As a reader, I go back time and again to these authors and revel in their fizzy, frothy worlds.  As a writer, I try to absorb and reproduce their light, bubbly cadence and phrasing which bring to life the worlds they created, and which bring us so much vicarious pleasure.  When your stock of Regencies runs low, do give them a try.

Available Books

Ventre a Terre

coverWhen the schemes of Miss Rosamund Hilliard are discovered, she must outwit her two suitors in order to safeguard her reputation — and stay out of Newgate Prison.

Ventre a Terre is a humorous, traditional Regency short story of approximately 16,000 words, or forty-one pages.

The Counterfeit Cavalier, Volumes 1-4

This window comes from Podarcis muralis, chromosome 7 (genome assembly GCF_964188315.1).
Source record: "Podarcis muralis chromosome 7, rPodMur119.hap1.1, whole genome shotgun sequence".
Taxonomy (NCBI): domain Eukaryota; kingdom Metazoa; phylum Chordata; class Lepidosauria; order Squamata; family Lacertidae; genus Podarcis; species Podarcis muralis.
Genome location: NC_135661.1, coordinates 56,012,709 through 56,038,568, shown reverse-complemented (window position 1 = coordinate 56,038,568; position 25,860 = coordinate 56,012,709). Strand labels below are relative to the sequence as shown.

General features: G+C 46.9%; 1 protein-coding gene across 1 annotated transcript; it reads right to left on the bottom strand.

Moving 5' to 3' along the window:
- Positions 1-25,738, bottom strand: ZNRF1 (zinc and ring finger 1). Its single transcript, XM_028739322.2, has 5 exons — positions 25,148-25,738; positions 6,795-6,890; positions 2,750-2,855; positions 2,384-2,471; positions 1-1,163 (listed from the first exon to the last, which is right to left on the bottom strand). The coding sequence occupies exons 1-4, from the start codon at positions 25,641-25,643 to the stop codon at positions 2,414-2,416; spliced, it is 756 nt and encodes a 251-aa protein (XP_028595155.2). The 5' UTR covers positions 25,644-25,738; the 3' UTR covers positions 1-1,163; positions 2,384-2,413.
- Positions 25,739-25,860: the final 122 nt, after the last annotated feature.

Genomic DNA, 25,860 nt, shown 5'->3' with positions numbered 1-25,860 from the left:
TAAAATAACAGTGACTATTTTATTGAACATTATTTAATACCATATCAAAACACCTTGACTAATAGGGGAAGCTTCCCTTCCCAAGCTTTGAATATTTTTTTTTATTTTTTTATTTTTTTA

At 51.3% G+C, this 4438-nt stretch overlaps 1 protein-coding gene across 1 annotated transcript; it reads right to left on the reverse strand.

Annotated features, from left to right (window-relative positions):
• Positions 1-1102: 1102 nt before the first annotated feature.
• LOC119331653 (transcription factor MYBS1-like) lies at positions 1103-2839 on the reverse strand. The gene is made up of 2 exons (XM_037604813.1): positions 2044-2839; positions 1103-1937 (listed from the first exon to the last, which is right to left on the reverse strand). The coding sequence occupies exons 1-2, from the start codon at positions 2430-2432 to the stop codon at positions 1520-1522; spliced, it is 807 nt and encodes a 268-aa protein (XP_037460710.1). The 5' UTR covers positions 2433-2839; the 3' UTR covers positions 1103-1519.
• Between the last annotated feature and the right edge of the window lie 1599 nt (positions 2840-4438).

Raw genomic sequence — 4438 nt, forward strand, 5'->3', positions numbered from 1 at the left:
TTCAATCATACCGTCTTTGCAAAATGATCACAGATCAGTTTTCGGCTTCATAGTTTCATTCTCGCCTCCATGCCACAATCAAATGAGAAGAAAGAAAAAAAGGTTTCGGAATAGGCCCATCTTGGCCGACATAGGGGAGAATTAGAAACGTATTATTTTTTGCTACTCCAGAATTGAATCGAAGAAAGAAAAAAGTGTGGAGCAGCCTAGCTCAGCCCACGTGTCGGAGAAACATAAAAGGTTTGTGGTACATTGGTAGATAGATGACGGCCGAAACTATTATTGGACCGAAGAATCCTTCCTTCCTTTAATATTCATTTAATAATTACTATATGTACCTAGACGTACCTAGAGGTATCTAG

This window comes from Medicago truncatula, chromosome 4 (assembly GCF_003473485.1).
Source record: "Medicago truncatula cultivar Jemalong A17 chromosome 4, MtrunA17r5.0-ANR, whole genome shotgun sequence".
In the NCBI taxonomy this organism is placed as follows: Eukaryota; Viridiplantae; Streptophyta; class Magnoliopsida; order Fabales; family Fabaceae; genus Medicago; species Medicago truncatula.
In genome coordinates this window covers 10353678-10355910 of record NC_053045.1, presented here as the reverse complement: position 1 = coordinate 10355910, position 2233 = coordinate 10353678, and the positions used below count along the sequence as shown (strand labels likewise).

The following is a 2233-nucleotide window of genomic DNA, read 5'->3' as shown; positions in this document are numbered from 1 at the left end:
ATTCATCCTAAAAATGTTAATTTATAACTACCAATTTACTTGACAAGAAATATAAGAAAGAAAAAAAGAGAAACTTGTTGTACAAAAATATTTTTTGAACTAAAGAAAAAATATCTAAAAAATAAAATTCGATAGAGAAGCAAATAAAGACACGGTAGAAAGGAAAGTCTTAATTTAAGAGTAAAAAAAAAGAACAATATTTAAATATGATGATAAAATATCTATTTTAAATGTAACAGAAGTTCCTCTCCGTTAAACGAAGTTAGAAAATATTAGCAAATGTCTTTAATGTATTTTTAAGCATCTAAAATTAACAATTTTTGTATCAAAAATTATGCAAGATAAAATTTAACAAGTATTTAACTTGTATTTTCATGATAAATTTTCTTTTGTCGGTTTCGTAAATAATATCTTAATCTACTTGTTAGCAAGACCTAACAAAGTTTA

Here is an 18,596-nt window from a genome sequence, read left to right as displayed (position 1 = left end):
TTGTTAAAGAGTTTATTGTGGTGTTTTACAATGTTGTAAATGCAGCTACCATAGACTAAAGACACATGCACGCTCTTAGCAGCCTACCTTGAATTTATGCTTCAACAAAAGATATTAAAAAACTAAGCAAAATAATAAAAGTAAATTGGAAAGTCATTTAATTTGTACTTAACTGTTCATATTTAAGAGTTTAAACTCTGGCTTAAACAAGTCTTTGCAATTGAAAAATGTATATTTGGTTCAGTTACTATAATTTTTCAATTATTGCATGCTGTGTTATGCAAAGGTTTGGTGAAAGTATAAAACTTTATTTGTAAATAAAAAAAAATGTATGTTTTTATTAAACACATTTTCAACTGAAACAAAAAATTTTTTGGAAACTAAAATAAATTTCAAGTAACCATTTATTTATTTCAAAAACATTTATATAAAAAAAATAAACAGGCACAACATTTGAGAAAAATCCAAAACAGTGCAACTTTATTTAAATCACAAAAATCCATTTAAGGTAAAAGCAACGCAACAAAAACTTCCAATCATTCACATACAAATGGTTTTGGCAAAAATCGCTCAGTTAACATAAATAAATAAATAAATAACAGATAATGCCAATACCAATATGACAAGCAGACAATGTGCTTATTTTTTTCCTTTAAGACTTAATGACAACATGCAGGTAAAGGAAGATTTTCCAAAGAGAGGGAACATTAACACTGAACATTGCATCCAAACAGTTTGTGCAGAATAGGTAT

cover_counterfeitUtter mayhem breaks out when the Grey Cavalier once more robs and plunders near the village of Oaksley. The villagers could not be more delighted, since tourists and their money are now pouring in, including the mysterious Mr. Dalrymple. Unfortunately, this good news for the village is bad news for the Lady Katherine Thoreau, especially when the unthinkable happens. She and Mr. Dalrymple must work together to save an innocent from the gallows, and ensure their own future in the midst of highwaymen, counterfeiters, dragoons, and performing pigs.

Q & A with Lydia M. Sheridan

Q:  Why did you want to write?

A:  When I was a kid, I really wanted to be Judy Garland and go to Oz.  (My mother swore up, down, and sideways that the movie was all true and I believed her until, well, along about last year).  I still intend to be a big band singer or a concert pianist, but until those miracles happen, I write.

Q:  Why is Lord Philip such a goober?